A trip to the principal's office is what a new teaching graduate needs to succeed. A principal is the key person to impress to land an interview and eventually get hired. Even if there is no job opening listed on the district's website, go ahead and contact your dream school; the principal might remember your name when a position arises. The preferred way to introduce yourself is through a cover letter sent via regular mail addressed to the school's principal.
Write in traditional letter format and open your cover letter with a formal greeting such as "Dear Mr. Smith,". Introduce yourself to the principal and let it be known why you want to teach at that particular school. Do you live in or have a special connection to that community? Explain what attracts you to that school and which position you wish to fill. Time is on the side of new teachers, so if you plan to devote your entire career to the same district, mention that.
Make sure to tell the principal where you earned your degree and the type of certification you hold. According to authors Robert Feirsen and Seth Weitzman, teaching cover letters frequently fail because they have nothing to say. Mention a memorable moment from your student teaching experience so the person reading the cover letter will remember you. Share where you taught, the responsibilities you had and the abilities you have to lead students.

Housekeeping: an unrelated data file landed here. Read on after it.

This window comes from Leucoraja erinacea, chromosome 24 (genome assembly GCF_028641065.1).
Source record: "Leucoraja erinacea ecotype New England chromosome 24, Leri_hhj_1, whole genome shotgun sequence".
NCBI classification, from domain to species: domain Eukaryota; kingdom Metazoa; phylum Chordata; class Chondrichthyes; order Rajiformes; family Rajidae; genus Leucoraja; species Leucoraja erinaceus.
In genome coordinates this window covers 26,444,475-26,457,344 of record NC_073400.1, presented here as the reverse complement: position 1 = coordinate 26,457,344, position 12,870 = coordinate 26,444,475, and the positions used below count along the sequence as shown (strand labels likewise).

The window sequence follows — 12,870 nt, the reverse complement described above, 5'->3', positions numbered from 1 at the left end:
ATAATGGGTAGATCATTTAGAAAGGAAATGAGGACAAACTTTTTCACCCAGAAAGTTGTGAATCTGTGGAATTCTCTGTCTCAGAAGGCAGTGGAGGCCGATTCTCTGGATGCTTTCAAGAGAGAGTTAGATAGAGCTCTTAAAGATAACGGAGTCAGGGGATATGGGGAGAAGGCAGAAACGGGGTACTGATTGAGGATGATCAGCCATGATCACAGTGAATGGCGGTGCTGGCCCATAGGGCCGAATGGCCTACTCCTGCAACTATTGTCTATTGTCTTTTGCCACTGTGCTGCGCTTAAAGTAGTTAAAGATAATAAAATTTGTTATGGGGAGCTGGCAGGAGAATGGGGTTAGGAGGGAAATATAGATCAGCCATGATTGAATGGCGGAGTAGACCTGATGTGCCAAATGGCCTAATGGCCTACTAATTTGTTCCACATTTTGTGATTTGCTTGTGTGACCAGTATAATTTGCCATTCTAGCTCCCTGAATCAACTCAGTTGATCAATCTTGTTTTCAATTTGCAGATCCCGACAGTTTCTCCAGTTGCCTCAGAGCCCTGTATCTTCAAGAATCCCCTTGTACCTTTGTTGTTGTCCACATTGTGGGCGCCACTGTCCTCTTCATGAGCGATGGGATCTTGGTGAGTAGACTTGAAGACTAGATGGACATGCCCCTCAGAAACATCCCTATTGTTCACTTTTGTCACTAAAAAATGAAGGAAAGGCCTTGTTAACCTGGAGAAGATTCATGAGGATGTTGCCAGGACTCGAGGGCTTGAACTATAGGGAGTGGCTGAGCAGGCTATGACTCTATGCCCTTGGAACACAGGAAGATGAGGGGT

Goals and Teaching Philosophy
The University of Minnesota's School of Public Health recommends including a teaching philosophy and even inserting the URL of a teaching website. The philosophy should offer an idea of how lessons will be structured in your classroom such as, "I believe in Howard Gardener's multiple intelligences and strive to provide differentiated instruction. Students in my classroom will have the opportunity to choose research paper topics and personalize projects."
At the end of your letter, thank the reader and request an interview with a closing such as, "Thank you for reviewing my application materials. I would like to interview with you for this position. My resume is included." Be sure to add "Sincerely," and your given name instead of a nickname. The Boston College School of Education recommends physically signing cover letters. This adds a dash of personality to the resume and shows that it is not a form letter. Taking the extra time shows your level of professionalism and could land you an interview.
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